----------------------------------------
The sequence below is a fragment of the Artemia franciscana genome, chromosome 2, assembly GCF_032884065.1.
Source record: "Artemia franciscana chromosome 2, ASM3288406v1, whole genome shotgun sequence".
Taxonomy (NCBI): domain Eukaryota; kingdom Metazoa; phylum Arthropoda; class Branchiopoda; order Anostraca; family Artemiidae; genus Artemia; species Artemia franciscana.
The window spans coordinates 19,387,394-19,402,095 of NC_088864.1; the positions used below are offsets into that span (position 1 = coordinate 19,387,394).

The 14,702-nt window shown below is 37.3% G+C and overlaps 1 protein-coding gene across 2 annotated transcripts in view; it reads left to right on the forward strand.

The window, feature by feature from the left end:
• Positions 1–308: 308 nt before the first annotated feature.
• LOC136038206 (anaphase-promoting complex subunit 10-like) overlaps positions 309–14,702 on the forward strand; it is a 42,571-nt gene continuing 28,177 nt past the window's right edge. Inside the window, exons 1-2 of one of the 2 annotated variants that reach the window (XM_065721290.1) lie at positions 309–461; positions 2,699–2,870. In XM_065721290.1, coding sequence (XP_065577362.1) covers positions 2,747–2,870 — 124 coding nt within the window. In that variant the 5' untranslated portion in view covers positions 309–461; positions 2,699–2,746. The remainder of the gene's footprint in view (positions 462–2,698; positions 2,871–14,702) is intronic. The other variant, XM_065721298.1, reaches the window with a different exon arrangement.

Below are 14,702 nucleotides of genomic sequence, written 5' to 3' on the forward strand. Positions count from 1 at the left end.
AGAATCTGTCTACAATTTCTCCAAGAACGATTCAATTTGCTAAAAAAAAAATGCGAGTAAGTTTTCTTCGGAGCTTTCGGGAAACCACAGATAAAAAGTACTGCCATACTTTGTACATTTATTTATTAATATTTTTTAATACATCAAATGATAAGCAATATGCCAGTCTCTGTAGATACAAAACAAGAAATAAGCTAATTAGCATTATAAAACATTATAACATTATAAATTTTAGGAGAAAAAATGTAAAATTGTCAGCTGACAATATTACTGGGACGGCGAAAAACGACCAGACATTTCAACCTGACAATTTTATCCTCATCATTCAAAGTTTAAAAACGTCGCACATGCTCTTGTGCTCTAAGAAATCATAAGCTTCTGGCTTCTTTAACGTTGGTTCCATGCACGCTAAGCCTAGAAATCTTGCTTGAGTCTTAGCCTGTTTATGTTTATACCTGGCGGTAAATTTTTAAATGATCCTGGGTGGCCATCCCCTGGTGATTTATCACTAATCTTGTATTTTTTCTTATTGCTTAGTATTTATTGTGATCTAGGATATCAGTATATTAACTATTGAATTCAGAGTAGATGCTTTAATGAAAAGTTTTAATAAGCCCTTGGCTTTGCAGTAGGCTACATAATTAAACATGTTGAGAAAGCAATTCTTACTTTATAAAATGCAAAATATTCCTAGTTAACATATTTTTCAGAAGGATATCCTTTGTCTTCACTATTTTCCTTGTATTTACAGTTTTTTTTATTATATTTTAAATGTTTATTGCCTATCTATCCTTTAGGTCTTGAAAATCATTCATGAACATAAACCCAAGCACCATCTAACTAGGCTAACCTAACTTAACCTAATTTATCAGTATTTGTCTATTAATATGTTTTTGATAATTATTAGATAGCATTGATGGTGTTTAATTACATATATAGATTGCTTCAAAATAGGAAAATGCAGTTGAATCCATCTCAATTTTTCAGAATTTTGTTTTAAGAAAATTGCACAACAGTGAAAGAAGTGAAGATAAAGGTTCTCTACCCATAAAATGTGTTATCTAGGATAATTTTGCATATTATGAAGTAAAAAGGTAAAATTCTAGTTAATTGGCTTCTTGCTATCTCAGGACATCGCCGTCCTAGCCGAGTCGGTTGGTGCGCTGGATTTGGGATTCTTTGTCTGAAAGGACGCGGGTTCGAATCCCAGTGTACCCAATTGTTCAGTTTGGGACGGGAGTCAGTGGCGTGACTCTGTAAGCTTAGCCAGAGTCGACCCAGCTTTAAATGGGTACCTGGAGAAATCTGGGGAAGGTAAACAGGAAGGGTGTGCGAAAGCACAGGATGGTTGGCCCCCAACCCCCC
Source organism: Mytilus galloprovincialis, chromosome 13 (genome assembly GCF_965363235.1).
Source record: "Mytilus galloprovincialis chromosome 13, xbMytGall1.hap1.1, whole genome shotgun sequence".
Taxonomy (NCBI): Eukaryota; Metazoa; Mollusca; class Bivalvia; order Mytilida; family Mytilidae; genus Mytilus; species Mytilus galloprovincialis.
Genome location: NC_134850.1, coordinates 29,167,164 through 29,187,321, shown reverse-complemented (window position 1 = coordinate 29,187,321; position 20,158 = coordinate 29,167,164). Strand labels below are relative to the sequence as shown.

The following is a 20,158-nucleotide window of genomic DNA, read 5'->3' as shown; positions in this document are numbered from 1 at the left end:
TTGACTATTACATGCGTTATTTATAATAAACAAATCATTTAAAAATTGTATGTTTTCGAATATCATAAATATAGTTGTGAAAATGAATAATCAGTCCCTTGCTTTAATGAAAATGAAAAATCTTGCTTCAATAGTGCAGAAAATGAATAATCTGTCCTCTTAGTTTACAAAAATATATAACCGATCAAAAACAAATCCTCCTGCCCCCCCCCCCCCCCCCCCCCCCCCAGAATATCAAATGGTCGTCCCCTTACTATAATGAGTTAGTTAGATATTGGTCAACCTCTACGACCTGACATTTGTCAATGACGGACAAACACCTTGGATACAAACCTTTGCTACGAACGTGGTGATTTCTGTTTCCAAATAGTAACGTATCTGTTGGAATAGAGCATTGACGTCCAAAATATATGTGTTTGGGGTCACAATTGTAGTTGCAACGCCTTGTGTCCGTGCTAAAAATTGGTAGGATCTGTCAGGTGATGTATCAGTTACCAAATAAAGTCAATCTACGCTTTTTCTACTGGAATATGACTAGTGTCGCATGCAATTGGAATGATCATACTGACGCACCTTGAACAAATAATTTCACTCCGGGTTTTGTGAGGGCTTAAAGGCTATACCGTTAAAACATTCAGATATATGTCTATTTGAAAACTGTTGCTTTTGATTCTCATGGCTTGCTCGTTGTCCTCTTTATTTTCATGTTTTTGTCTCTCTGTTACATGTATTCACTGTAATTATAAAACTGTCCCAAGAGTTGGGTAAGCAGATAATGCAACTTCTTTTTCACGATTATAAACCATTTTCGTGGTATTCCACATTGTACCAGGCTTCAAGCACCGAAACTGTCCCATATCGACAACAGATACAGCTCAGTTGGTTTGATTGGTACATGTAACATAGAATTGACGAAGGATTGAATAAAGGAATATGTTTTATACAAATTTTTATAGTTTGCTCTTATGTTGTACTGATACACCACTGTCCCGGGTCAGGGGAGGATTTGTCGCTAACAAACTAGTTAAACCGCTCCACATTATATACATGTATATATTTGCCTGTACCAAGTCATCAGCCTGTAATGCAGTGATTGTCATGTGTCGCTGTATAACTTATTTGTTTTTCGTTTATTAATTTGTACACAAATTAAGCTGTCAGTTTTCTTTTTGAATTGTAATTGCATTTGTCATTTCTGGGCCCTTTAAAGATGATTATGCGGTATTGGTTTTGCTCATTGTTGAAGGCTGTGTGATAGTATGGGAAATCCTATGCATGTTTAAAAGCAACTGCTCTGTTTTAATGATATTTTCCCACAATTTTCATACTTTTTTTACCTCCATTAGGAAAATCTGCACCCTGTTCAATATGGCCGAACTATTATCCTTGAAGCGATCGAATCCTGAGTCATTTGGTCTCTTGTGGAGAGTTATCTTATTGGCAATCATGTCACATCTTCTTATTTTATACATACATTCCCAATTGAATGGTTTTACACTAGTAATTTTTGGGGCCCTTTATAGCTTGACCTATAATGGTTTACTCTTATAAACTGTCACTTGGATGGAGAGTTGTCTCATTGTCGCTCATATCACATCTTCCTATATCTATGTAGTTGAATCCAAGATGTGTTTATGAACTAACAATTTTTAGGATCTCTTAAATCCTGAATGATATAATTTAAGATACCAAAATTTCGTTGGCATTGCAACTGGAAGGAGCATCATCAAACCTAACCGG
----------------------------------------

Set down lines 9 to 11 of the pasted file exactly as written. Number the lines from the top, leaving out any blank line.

Below are 14,702 nucleotides of genomic sequence, written 5' to 3' on the forward strand. Positions count from 1 at the left end.
AGAATCTGTCTACAATTTCTCCAAGAACGATTCAATTTGCTAAAAAAAAAATGCGAGTAAGTTTTCTTCGGAGCTTTCGGGAAACCACAGATAAAAAGTACTGCCATACTTTGTACATTTATTTATTAATATTTTTTAATACATCAAATGATAAGCAATATGCCAGTCTCTGTAGATACAAAACAAGAAATAAGCTAATTAGCATTATAAAACATTATAACATTATAAATTTTAGGAGAAAAAATGTAAAATTGTCAGCTGACAATATTACTGGGACGGCGAAAAACGACCAGACATTTCAACCTGACAATTTTATCCTCATCATTCAAAGTTTAAAAACGTCGCACATGCTCTTGTGCTCTAAGAAATCATAAGCTTCTGGCTTCTTTAACGTTGGTTCCATGCACGCTAAGCCTAGAAATCTTGCTTGAGTCTTAGCCTGTTTATGTTTATACCTGGCGGTAAATTTTTAAATGATCCTGGGTGGCCATCCCCTGGTGATTTATCACTAATCTTGTATTTTTTCTTATTGCTTAGTATTTATTGTGATCTAGGATATCAGTATATTAACTATTGAATTCAGAGTAGATGCTTTAATGAAAAGTTTTAATAAGCCCTTGGCTTTGCAGTAGGCTACATAATTAAACATGTTGAGAAAGCAATTCTTACTTTATAAAATGCAAAATATTCCTAGTTAACATATTTTTCAGAAGGATATCCTTTGTCTTCACTATTTTCCTTGTATTTACAGTTTTTTTTATTATATTTTAAATGTTTATTGCCTATCTATCCTTTAGGTCTTGAAAATCATTCATGAACATAAACCCAAGCACCATCTAACTAGGCTAACCTAACTTAACCTAATTTATCAGTATTTGTCTATTAATATGTTTTTGATAATTATTAGATAGCATTGATGGTGTTTAATTACATATATAGATTGCTTCAAAATAGGAAAATGCAGTTGAATCCATCTCAATTTTTCAGAATTTTGTTTTAAGAAAATTGCACAACAGTGAAAGAAGTGAAGATAAAGGTTCTCTACCCATAAAATGTGTTATCTAGGATAATTTTGCATATTATGAAGTAAAAAGGTAAAATTCTAGTTAATTGGCTTCTTGCTATCTCAGGACATCGCCGTCCTAGCCGAGTCGGTTGGTGCGCTGGATTTGGGATTCTTTGTCTGAAAGGACGCGGGTTCGAATCCCAGTGTACCCAATTGTTCAGTTTGGGACGGGAGTCAGTGGCGTGACTCTGTAAGCTTAGCCAGAGTCGACCCAGCTTTAAATGGGTACCTGGAGAAATCTGGGGAAGGTAAACAGGAAGGGTGTGCGAAAGCACAGGATGGTTGGCCCCCAACCCCCC
Source organism: Mytilus galloprovincialis, chromosome 13 (genome assembly GCF_965363235.1).